There are two types of people in the world – those who say “no” and those who say “yes” as a matter of upbringing, personality, habit, or need for acceptance.
Stereotypically, the people who say “yes” are women who were raised to go with the flow, be service-oriented, don’t rock the boat, and the best one – take care of others before you take care of yourself. Many of us learned and believed that the latter was our lot in life playing a support role to the world.
One of the most powerful self-care words in the English language is the word “no” (even when your first inclination is to still say “yes”) because it allows one the space to consider our own wants and needs first (which is the way it always should have been) before accepting the needs of another to override. Much of my adult life has been spent saying yes: yes to children, yes to a spouse, yes to volunteer roles, yes to school, yes to friends, yes to everyone – and, no to myself.
In some ways, it is dishonest (and poor communication) to say yes, when no is what we really need to say (to survive!)
Finally, having read enough survival guides, I realize that “no” is a critical survival technique that should be taught to girls (especially!) and boys everywhere – we only have one life and one person (me) who will take the care to make sure our needs are actually met. Everyone else wants to make sure their needs are met first!
But for every opinion, there is someone who dissents…
It comes as no surprise that the number of opinions in society at least equals the number of blogs online (gazillions!), but today’s post from a blog I read weekly took me aback. You can read it yourself by clicking on the image below:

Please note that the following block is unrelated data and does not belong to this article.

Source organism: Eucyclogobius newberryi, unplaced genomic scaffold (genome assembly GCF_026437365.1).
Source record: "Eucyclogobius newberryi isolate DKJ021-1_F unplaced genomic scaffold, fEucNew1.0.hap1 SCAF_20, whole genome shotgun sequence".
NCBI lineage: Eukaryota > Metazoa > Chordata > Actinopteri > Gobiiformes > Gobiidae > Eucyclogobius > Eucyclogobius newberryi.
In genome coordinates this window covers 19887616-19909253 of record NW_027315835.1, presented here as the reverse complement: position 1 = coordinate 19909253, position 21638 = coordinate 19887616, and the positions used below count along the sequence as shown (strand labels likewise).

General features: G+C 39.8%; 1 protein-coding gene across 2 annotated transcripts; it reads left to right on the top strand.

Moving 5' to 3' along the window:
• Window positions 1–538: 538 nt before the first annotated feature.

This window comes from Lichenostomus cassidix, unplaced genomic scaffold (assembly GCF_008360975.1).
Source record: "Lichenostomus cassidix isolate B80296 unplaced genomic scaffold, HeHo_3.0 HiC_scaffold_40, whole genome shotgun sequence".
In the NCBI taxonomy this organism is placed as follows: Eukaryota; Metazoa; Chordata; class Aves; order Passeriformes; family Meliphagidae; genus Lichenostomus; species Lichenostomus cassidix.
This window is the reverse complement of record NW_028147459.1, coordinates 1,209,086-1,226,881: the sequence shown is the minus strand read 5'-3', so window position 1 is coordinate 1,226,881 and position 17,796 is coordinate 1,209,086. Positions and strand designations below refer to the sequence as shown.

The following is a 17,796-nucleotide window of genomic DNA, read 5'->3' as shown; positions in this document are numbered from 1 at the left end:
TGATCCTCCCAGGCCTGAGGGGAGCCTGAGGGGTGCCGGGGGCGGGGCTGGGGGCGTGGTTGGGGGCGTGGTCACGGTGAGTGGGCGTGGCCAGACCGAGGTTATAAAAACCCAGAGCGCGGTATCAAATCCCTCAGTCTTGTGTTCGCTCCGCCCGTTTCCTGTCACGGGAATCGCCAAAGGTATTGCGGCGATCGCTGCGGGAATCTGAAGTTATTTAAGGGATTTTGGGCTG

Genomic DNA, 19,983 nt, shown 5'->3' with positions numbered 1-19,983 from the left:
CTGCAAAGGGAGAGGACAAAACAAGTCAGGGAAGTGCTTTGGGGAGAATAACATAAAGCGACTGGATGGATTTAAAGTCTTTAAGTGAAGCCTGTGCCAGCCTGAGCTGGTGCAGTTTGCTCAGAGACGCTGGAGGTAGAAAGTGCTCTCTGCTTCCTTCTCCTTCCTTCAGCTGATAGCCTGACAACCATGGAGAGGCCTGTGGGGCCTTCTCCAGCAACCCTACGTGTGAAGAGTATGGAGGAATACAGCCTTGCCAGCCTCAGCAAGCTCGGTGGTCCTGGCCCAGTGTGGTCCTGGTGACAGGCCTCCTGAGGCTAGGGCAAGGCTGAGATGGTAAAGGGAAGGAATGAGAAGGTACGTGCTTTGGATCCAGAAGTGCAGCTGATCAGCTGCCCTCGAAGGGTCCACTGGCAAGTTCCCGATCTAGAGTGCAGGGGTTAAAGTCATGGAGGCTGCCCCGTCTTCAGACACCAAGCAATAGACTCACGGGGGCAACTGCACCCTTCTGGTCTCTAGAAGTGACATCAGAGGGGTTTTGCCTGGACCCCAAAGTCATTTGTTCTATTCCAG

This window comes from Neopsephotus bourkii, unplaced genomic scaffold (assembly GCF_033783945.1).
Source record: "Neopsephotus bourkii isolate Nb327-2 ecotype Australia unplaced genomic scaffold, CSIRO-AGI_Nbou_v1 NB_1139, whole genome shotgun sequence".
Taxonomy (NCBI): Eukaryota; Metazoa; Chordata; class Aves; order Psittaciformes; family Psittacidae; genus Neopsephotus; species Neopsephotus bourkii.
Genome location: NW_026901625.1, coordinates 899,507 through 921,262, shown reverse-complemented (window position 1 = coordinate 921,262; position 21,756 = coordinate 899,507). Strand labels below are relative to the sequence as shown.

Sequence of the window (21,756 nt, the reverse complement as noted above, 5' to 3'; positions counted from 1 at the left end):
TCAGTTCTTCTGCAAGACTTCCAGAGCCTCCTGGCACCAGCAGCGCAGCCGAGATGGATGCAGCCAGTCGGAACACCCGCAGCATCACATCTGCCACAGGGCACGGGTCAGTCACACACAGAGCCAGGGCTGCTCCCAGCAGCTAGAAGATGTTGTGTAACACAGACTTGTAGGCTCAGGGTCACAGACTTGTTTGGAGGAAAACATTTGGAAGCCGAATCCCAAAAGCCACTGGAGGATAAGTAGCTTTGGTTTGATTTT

WOW – how completely opposite!!! (But not surprising when you consider the writer is male.)
When you read the outlined paragraph, it falls along the lines of how I believe that my generation (end of the boomers) in North Americans are raised: boys were raised to take care of themselves, and girls were raised to take care of – well – everyone (except themselves).
In other words females are raised to put others first (in John’s blurb above: “What’s in it FROM me”) to our detriment. As a habit, putting others first without consideration of how it will affect one’s own (mental, physical or emotional) health is sheer suicide! As a matter of survival, saying “no” more often allows us to be 1. Honest with what we can or cannot do; and 2. survivors by saying (finally!) “what’s in it FOR me.”
Having grown up with three brothers, I also saw that the natural tendency was for boys to be raised with the right survival mechanism – in boy scouts the mantra was “be PREPARED” or in other words, take care of yourself first (what’s in it FOR me.)
Why is there gender inequality? Who knows? But the best way forward is for everyone (regardless of gender) to take care of their own needs first (see Put on your Own Mask first) so that NO is an option, and not rotely saying YES and regretting it.
What do you think?
- The Power of Saying No
- 7 Simple Ways to Say No
- How to Say No to People – Three Simple Ways
- Stress Relief: How and when to say No (Mayo Clinic)
I “no” you’ll find a way to have a good week!